Friday, January 29, 2021
Two more Mississippi lawmakers were diagnosed with COVID-19 this week, raising the tally to four from the two reported last week. Lt. Gov. Delbert Hosemann announced the additional cases in a Jan. 28 press event, explaining that the infected legislators are currently in isolation.
Dozens of state legislators have contracted the virus over the course of the pandemic, including Hosemann and House Speaker Philip Gunn. In a social-distancing effort, legislators may use Zoom to attend meetings instead of appearing in person—a compromise for Hosemann, who wished to delay the session entirely.
Doses, Appointments Available
Gov. Tate Reeves took to Twitter this morning to announce availability for 15,000 new first-dose appointments. “Schedule now, because I am sure they will be booked quickly,” Reeves said. In a Feb. 28 press briefing, Reeves also announced that second-dose appointments are now available.
Anyone receiving their first vaccine dose will be scheduled that same day for their second dose. Those who have already received their first dose can now schedule their second dose online here. Second-dose appointments are currently available for the week of Feb. 1 and Feb 8.
Total vaccinations this week are projected to be lower than the average of 60,000 from previous weeks due to the low number of first-dose patients in December. Reeves hopes to increase vaccination rates as more Mississippians become eligible. “My goal in the month of February is to have the ability to do approximately 100,000 vaccines a week,” he said.
Today, the Mississippi State Department of Health reported 2,186 new cases of COVID-19 and 38 deaths. On average, however, State Epidemiologist Paul Byers noted a possible light at the end of the tunnel.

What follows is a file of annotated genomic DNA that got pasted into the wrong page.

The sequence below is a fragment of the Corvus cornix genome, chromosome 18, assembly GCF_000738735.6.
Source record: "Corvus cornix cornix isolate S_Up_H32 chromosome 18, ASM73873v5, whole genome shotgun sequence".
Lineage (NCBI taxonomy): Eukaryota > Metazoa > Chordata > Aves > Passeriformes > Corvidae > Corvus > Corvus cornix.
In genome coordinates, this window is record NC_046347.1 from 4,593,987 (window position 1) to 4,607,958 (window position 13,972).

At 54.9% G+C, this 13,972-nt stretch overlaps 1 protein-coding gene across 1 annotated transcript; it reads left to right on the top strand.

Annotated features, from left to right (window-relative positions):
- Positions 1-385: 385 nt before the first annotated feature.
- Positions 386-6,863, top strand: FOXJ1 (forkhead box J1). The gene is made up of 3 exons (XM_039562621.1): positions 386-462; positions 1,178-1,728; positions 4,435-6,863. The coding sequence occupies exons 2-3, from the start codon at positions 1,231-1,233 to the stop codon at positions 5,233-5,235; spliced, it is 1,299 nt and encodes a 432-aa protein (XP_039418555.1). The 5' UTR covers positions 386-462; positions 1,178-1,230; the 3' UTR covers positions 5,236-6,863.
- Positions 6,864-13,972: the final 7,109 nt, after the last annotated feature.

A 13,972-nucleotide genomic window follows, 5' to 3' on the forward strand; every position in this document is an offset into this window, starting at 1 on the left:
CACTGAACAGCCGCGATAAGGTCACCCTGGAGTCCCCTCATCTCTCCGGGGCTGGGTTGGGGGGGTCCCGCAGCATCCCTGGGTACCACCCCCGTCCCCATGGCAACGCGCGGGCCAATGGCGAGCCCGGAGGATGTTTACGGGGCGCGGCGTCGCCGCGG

“It hasn’t been dramatic, but we are seeing some indicators that are showing over time we are plateauing and leveling off and in some cases dropping down in the number of cases and in the number of deaths,” he said.
Byers indicated that caution is still warranted, as current numbers still top those of the highest spike seen during the summer of 2020. Byers said 20% of the state’s population aged 60 and older have now been vaccinated, while at least 30% of those 70 and older have received their first doses.
New MEMA Director
At his Jan. 28 press conference, the governor announced that Mississippi Emergency Management Agency Executive Director Greg Michel is retiring from his post. “We’re all sorry to see him move on, but we’re incredibly grateful for his service,” Reeves said.
The governor signed a proclamation honoring Michel’s tenure in overseeing 21 federally declared disasters, before introducing his successor. “This state comes together in bad times, and I’m very honored to have served the state, not only in the position but particularly in this last year,” Michel said.
Taking over is Lt. Col. Stephen McCraney, a 28-year veteran of the National Guard who since 2016 has served as MEMA’s deputy director. Now-Director McCraney’s career has spanned numerous disasters over the years, from involvement in handling the aftermath of Hurricane Katrina to the Deepwater Horizon oil spill. “The bar has been set high by my predecessor,” McCraney said. “He has a big set of shoes to fill, but there’s only one way to do that, and that’s through the staff and the personnel at MEMA.”